Art In The Open. The Night.

After what can only be described as a terrible summer, and with the threat of a hurricane bearing down on us, the weather gods smiled, and gave us the best day of summer. It was warm and sunny all day, and as night came it was a perfect evening to be out and enjoying art. We went down to Victoria Park and the sight was breathtaking. A field of bonfires, a tree of television monitors, projections, sound installations, a bunch of great sculpture, And a giant birds nest. What more can you ask for?

Art In The Open In Which a Parade of Crows Descends.

One of the highlights of Art In The Open was the parade of crows. Which was a beautiful moment when the Charlottetown crows returned to Victoria Park.

Art In The Open.

Jane and I were participants in Art In The Open, and though we were very busy at our project, I slipped away to see some of the other artists work. Here are a few random images from the goings on in Charlottetown yesterday.

Poetry from The Rumour Mill

Rumour Mill.

Rumour Mill.

What kind of poem does a human-powered machine for generating poetry create? This kind, apparently. Sixty-seven groups played 67 games of “Telephone” at our Rumour Mill art installation between 4 and midnight, and they transformed 67 sentences or images from PEI tourism advertising into this…

Poetry from The Rumour Mill
Created during Art in the Open
Rochford Square, Charlottetown, August 27, 2011

La comb le léah ma corde
When the sun goes down it tastes like vanilla and I like it
Museum in potato and rock ship
The southern peaches are cool in water, the northern ones have rocky stones
If the kids say to be by the beach, then it is really that simple
Far off the beaches of Nova Scotia where the serene beaches lay
Experience the blender, it’s all I remembers
Red sapphire cliffs Kelly’s Cross something I don’t know
When doves down, a carton of strawberries
A few days with a family of purple suns and a beach
The tourism board of Prince Edward Island states that visitors who don’t smoke pot are gloomy
A rascally heap of sand & scum & swamp that only produces potatoes!
Many summers burned and moved on
The Island offers beans to too many others, and beyond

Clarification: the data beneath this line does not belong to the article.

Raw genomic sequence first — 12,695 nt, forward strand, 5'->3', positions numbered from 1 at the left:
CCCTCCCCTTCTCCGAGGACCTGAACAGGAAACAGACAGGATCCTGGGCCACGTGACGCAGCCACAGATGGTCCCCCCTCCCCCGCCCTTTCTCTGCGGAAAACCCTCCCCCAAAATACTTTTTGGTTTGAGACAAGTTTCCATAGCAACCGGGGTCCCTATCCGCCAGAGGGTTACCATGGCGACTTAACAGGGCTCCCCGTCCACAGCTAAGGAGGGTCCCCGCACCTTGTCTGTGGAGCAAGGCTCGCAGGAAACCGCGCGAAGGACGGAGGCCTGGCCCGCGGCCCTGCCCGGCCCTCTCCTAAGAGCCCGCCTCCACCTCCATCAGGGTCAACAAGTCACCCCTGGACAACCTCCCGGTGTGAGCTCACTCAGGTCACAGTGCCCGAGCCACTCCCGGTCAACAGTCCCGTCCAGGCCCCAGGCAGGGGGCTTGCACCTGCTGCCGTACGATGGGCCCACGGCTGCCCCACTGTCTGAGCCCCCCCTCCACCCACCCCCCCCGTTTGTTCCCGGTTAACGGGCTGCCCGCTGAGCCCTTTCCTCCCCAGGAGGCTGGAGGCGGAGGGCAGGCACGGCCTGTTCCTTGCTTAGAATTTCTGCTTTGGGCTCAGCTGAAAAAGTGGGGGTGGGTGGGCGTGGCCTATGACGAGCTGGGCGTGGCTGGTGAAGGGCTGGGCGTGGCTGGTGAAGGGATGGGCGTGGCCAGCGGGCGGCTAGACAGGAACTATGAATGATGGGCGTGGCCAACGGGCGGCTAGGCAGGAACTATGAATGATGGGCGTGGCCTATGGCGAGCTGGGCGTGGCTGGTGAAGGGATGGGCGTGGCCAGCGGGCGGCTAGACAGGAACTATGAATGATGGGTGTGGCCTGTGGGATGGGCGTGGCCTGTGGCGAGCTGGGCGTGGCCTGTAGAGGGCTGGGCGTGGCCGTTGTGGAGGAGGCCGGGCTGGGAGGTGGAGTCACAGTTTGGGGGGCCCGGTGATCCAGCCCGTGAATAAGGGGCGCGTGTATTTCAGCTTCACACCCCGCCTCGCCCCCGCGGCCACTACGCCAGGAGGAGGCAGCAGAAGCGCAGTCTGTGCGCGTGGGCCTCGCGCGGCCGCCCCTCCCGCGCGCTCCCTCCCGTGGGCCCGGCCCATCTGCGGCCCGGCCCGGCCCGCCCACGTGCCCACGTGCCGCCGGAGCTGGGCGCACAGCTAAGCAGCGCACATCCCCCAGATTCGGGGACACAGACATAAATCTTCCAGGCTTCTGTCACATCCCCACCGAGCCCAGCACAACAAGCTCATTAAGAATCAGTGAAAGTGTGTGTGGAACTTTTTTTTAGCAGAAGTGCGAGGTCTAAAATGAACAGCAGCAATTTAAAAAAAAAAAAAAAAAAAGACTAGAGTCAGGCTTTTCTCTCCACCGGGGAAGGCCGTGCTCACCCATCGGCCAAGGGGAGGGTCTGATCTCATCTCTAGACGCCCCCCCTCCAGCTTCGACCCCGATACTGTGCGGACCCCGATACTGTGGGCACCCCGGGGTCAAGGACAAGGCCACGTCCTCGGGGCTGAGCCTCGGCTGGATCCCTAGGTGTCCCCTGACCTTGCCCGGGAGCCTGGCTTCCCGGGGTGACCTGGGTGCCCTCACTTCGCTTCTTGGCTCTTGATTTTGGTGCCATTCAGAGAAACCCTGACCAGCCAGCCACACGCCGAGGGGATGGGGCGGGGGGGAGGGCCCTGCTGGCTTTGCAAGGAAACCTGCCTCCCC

Two Islanders grow old gradually in Canada
Snow shoes and sleigh rides but I have no clue past that
You don’t know what peace is until heavenly and forests
Treat yourself to a dance in a completely refurbished pig farm
Lively ceilidhs, beaches, and lighthouses
This is the brand where peach planes land
Mi’kmaq culture and zany Acadian creatures
Two lovely people biking down Confederation Trail
Eat a ham while juggling a rooster
The madness of mirth, the journey of the fantastical
Forever explore the ostrich filled beach on this donut
Old lady shopping for old man clothes
Walk a banana off the boardwalk
Remember your many experiences
Fire on trains
It’s the Island parliament of magic history
Anyone is his own unique world!
You’re not so scared after all
Here at the small province
Sour mayonnaise, money watches, pow wows
I have never seen a community more civilly incorrect
The beach is a great place for crass kids to do grass ‘cause that’s what the hot girl told me
Red beds are soft and covered in water
Walking past the Island craftshop…
It is a tourist ridden like in US or Canada
It’s good not to be connected to the mainland. It’s good to have our own lane.
Blurred lupines in the plowed red field
Preserving the Island and stories
Charlottetown is the flames of the Charlottetown harbor
The earth is so fast I can’t hear anything but a cricket
The unpredictable monkeys are heroes
Outdoor soup kitchen for PEI’s homeless
Un sentier, quais, enfants
Green farm
The light guides
Yummy in the tummy
Taking pictures
Un endroit sectaculaire en dunes
There is something about the island that makes it feel home
The Island is an angry bird
There is a family of four, a mother, a father, and two children. They all walk up the big sky and watcht he tourists
Upon the ocean you found your home
Every road leads the way to sunset along the church
A guy is coughing!
Green spaces enrich all our lives